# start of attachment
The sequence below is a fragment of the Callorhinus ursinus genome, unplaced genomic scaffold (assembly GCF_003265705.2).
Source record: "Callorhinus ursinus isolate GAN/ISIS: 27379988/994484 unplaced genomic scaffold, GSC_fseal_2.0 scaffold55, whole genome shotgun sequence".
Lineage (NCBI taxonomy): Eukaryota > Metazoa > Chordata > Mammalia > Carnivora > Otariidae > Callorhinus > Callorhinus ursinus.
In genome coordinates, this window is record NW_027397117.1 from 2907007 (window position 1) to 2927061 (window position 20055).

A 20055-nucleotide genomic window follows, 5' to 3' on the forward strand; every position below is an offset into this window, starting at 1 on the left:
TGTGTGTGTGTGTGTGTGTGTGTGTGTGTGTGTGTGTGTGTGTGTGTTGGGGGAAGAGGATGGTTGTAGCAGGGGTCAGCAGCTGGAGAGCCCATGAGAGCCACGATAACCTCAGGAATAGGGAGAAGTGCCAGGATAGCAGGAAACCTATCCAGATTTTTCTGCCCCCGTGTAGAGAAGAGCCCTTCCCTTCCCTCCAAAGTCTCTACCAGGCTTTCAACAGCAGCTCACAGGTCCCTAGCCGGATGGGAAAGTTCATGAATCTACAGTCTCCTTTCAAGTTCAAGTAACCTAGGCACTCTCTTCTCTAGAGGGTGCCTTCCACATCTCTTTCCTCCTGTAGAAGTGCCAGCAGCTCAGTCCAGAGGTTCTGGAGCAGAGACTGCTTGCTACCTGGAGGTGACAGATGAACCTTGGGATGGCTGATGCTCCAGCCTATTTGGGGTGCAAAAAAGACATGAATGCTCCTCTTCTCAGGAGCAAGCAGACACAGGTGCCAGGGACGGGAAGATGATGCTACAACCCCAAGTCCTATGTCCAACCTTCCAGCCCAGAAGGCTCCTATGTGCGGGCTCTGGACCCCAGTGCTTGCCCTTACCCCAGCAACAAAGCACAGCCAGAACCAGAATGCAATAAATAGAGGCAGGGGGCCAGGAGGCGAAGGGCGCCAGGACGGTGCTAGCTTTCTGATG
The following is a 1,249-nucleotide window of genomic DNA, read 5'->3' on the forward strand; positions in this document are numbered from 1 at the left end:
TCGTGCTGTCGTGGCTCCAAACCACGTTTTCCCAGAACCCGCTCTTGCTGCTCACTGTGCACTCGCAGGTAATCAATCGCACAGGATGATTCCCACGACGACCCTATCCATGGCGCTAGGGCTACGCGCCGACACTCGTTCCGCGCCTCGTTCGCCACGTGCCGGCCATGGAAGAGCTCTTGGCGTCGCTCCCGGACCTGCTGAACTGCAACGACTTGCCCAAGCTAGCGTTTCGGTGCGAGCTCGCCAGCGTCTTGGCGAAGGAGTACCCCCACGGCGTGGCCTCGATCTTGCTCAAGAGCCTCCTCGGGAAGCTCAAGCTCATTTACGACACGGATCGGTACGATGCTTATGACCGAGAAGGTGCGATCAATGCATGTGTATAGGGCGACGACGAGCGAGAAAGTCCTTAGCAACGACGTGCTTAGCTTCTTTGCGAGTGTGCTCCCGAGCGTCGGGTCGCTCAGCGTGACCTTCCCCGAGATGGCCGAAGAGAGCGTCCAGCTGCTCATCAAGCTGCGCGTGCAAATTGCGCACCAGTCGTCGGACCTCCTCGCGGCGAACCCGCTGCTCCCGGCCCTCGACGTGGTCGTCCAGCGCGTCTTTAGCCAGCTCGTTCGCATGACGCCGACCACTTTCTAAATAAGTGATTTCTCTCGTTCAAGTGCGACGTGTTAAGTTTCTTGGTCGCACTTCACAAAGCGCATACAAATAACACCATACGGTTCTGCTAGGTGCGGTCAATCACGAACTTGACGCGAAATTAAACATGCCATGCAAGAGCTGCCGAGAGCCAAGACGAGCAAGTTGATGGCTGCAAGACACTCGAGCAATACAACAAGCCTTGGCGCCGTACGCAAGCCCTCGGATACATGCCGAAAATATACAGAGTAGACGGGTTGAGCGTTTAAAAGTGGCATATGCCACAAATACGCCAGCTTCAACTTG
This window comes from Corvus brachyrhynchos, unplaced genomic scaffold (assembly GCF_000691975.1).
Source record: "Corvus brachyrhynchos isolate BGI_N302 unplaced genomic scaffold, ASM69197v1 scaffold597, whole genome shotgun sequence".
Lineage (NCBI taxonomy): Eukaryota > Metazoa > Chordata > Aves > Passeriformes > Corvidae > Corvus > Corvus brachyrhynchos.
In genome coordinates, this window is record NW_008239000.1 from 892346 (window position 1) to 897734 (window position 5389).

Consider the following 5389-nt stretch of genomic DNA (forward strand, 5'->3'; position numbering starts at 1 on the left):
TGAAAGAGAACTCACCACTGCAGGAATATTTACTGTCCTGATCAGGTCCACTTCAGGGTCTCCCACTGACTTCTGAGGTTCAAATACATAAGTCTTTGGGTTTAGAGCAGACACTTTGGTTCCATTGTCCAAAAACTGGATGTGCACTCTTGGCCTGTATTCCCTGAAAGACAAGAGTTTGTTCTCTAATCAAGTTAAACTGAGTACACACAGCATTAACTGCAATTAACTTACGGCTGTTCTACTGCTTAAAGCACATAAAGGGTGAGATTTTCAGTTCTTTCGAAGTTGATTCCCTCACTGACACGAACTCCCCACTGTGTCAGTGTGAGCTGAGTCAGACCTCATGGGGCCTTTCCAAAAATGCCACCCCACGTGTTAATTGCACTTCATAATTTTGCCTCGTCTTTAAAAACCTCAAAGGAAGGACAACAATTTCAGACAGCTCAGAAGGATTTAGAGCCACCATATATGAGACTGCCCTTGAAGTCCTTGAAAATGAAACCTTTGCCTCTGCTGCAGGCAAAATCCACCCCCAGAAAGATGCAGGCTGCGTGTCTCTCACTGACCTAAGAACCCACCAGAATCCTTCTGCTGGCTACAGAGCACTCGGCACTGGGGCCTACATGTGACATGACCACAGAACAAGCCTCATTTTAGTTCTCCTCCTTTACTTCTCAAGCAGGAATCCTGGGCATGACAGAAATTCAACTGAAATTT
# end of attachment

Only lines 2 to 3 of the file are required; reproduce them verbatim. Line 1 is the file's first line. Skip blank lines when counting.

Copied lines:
Source record: "Callorhinus ursinus isolate GAN/ISIS: 27379988/994484 unplaced genomic scaffold, GSC_fseal_2.0 scaffold55, whole genome shotgun sequence".
Lineage (NCBI taxonomy): Eukaryota > Metazoa > Chordata > Mammalia > Carnivora > Otariidae > Callorhinus > Callorhinus ursinus.